- Secretary of Defence Mark Esper warned Beijing on Tuesday that the US isn’t “going to be stopped by anybody” in the South China Sea, stressing that US aircraft carriers will continue to sail these waters.
- His remarks follows a statement last week from Secretary of State Mike Pompeo rejecting many of China’s maritime claims and criticising its efforts to enforce its will.
- While Esper was tough on China in his remarks, he extended an olive branch that revealed that he is planning a trip to China, his first as secretary of defence, before the end of the year.
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Secretary of Defence Mark Esper warned Beijing on Tuesday that the US isn’t “going to be stopped by anybody” in the South China Sea, the latest in a series of tough remarks from the US on the strategic waterway.
He said at a virtual International Institute for Strategic Studies event that China “continues to engage in systematic rule-breaking, coercion, and other malign activities, and most concerning, to me, is the People’s Liberation Army continues its aggressive behaviour in the East and South China Sea.”
“We hope the [Chinese Communist Party] will change its ways, but we must be prepared for the alternative,” he added. “We must uphold the free and open system that has secured peace and prosperity for millions and defend the principles that undergird it.”
The secretary said that the US military is positioning forces to counter Chinese behaviour and support US policies, revealing that the US conducted more freedom-of-navigation operations challenging unlawful movement restrictions and excessive claims in 2019 than it has any year in the past four decades. “We will keep up the pace this year,” he said.
Last Tuesday, the US Navy destroyer USS Ralph Johnson conducted its sixth FONOP this year in the South China Sea, as the service calls patrols through disputed areas that the US considers international waters. And, two times this month, Esper noted, the US Navy has conducted dual carrier operations in the waterway with two carrier strike groups.
China has bristled at the presence of US Navy aircraft carriers in the South China Sea. The inflammatory Global Times, controlled by China’s Communist Party, wrote earlier this month that the “South China Sea is fully within the grasp of the Chinese People’s Liberation Army,” and “any US aircraft carrier movement in the region is solely at the pleasure of the PLA.”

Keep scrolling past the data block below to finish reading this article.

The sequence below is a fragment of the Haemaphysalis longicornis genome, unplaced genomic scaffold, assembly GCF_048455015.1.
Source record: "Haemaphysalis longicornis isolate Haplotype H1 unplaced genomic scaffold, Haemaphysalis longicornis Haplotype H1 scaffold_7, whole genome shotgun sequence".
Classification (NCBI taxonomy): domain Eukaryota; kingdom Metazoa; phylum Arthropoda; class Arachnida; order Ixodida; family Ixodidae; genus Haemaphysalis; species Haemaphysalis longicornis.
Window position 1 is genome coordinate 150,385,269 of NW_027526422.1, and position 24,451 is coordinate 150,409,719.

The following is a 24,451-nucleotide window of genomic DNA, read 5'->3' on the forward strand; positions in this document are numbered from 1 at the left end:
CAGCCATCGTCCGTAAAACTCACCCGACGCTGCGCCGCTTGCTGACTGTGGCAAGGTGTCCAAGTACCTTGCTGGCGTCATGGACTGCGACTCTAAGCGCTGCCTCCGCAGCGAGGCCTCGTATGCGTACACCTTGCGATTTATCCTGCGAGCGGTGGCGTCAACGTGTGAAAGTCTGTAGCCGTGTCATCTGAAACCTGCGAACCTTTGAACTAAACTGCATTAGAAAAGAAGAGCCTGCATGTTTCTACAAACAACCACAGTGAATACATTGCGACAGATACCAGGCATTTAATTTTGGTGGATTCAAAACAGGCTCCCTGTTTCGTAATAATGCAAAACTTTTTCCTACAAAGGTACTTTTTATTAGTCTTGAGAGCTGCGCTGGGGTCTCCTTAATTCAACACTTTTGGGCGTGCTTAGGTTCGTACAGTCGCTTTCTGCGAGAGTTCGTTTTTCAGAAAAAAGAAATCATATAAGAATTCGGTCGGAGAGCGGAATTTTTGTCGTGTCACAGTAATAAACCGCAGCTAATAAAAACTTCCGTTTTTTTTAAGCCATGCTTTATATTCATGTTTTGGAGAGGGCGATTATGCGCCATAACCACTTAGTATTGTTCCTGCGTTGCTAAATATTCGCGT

And yet, there they are. Two @USNavy aircraft carriers operating in the international waters of the South China Sea. #USSNimitz & #USSRonaldReagan are not intimidated #AtOurDiscretion https://t.co/QGTggRjOul
— Navy Chief of Information (@chinfo) July 5, 2020
The secretary of defence said Tuesday that he doesn’t “know what the Chinese meant by that hollow statement about American carriers being there by the pleasure of the PLA or something.”
“American aircraft carriers,” he said, “have been in the South China Sea in the Indo-Pacific since World War II and will continue to be there, and we are not going to be stopped by anybody.”
“We’re going to sail, fly and operate where international law allows, Esper said, “and we do that, again, to assert international law and rights to back up the sovereignty of our friends and partners and to reassure them that we will be there to defend those things.”
Esper’s comments on the South China Sea follow a statement from Secretary of State Mike Pompeo last Monday rejecting many of China’s maritime claims and criticising its efforts to enforce its will in the area.
“The world will not allow Beijing to treat the South China Sea as its maritime empire,” the secretary stated.
“Beijing’s claims to offshore resources across most of the South China Sea are completely unlawful, as is its campaign of bullying to control them,” Pompeo said, adding that “the PRC’s predatory world view has no place in the 21st century.”
China’s Ministry of Foreign Affairs called the US statement on the South China Sea “irresponsible.”
“It violates and distorts international law, deliberately stokes territorial and maritime disputes, and undermines regional peace and stability,” Ministry of Foreign Affairs spokesman Zhao Lijian said last Tuesday.
Despite Esper’s tough rhetoric on China’s behaviour, he extended an olive branch to Beijing Tuesday, saying that he is planning to visit China before the end of the year to “establish the systems necessary for crisis communications and reinforce our intentions to openly compete in the international system in which we all belong.”
If he travels to China, it will be Esper’s first trip to China as secretary of defence.